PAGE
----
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[228] was the payment in cash, by the Government, of seven hundred and seventy-five thousand dollars. An elaborate and carefully matured system was also devised for the adoption and payment, by the Federal Government, of future contracts for military stores. These gentlemen were furnished with letters by the Governor to the President and members of the Cabinet.

Aug. 31.—Governor telegraphs Colonel Frank E. Howe, New York, ‘Find George S. Greene, late of the United-States Engineer Corps, and see if he will take command of a Massachusetts regiment.’ On the same day, the Governor wrote a letter to the Secretary of War, in regard to the high prices paid for provisions by the Government here, and concerning dishonest practices in the purchase of shoes; and, at his request, Senator Wilson, who was at the State House, sent the following telegram to the Secretary: ‘Pay especial attention to a letter you will receive from Governor Andrew and the Commissary-General of Massachusetts (Colonel Brigham), relative to the cost of rations here to the United-States troops. The Government is paying much more than the State does for the same article. It is reported here, on good authority, that army shoes condemned by inspectors in New York are sold again to contractors, who are permitted to fill their contracts with them. A competent inspector should be appointed here, to see that comdemned shoes are not sold again.’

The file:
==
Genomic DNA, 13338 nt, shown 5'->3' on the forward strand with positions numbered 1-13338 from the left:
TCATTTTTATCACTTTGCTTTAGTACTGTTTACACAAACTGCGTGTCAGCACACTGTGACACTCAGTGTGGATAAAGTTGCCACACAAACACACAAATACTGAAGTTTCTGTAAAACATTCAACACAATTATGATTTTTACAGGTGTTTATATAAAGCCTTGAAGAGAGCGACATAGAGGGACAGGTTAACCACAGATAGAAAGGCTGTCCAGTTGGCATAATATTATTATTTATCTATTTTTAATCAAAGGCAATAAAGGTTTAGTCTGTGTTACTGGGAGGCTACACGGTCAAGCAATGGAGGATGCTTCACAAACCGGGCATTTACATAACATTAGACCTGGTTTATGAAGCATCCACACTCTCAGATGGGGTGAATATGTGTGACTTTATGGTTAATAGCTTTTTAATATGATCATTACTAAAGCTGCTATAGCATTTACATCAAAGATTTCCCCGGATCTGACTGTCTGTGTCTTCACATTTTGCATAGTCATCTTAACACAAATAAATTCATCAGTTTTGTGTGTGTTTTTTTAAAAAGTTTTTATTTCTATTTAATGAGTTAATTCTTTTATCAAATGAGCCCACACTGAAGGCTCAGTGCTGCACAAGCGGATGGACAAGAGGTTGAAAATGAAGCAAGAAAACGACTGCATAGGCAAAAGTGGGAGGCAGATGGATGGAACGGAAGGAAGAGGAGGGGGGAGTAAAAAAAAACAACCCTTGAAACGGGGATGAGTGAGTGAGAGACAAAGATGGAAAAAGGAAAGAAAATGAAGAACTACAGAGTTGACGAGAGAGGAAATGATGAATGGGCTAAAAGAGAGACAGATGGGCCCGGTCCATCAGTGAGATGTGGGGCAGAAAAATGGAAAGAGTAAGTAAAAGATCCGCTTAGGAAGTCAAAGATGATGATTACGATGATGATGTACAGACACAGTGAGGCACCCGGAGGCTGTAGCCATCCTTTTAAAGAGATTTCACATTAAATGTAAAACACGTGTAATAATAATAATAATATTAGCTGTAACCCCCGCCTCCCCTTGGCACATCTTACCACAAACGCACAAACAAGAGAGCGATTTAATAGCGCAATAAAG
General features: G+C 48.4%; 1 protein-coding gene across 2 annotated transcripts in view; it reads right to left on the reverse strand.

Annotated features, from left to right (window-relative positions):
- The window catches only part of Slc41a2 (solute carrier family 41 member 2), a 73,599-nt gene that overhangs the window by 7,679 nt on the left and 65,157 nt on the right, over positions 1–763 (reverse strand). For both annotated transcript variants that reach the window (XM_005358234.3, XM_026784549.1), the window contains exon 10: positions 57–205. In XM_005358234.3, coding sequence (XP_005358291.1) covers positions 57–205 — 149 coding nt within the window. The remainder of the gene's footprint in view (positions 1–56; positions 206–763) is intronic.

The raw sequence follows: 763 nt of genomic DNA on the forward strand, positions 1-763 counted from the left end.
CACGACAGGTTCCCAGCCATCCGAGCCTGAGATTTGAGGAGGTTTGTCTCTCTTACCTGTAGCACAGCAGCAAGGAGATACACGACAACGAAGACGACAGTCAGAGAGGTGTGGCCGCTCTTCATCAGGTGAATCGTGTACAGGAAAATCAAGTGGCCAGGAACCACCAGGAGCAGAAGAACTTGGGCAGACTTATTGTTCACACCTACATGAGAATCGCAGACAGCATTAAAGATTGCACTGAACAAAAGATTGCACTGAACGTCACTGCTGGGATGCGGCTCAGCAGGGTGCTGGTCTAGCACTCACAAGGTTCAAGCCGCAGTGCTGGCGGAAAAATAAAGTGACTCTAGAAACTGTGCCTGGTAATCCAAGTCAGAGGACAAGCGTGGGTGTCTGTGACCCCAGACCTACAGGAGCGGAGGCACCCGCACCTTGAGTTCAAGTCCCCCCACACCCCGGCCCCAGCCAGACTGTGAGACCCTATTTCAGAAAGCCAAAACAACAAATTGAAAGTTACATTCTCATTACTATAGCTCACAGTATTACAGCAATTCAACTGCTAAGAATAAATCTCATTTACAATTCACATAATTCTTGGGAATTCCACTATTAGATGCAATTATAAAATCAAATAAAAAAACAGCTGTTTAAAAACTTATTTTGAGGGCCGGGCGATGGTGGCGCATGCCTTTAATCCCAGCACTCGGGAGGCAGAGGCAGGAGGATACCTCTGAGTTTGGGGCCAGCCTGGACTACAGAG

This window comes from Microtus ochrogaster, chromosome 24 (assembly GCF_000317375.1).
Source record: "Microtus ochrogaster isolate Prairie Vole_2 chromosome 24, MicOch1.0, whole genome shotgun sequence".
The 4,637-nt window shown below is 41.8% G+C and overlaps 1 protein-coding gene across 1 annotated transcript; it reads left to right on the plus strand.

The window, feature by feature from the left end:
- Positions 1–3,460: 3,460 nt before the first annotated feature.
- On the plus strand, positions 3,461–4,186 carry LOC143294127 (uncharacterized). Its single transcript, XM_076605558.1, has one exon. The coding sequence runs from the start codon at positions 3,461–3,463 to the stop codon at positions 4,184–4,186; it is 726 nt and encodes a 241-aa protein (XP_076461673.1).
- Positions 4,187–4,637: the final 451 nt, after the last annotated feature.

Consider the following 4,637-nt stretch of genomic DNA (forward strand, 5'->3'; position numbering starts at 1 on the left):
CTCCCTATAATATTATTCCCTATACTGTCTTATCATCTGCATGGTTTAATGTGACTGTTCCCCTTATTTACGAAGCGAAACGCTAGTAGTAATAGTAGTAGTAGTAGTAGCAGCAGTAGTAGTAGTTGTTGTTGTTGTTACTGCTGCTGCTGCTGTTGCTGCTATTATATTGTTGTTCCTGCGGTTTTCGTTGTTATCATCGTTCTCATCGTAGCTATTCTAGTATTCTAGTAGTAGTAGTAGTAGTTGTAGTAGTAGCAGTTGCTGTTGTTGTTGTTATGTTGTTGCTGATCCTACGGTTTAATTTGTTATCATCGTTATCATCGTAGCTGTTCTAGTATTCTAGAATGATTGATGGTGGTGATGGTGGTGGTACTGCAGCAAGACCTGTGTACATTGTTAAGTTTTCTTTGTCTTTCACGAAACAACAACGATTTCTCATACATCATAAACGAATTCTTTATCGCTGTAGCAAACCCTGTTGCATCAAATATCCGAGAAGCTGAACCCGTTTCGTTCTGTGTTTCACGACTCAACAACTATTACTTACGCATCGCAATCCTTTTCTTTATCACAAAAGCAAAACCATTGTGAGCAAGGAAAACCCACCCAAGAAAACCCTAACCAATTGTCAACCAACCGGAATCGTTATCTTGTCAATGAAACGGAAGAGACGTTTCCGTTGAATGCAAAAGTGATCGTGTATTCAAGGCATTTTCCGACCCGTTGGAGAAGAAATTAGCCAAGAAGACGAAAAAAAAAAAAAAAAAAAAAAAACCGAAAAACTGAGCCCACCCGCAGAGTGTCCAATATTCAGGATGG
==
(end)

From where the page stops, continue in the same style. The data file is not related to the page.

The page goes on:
Sept. 2.—Governor wrote to Governor Curtin, of Pennsylvania,—

I have read, with great interest and pleasure, the copy of your communication of the 21st ult. to the President of the United States, which you were kind enough to send me, and in which you have so thoroughly exposed the evils resulting from the interference of the War Department with the regular, legal mode of organizing regiments of volunteers.

In common with Pennsylvania, Massachusetts has suffered much loss of enthusiasm, and great inconvenience, from those irregularities of which you so justly complain: but I trust we may congratulate ourselves, that this source of trouble is to be dried up at the fountain-head; as I have received the most positive assurance from the Secretary of War, that, in future, no outside interference with the regularly constituted

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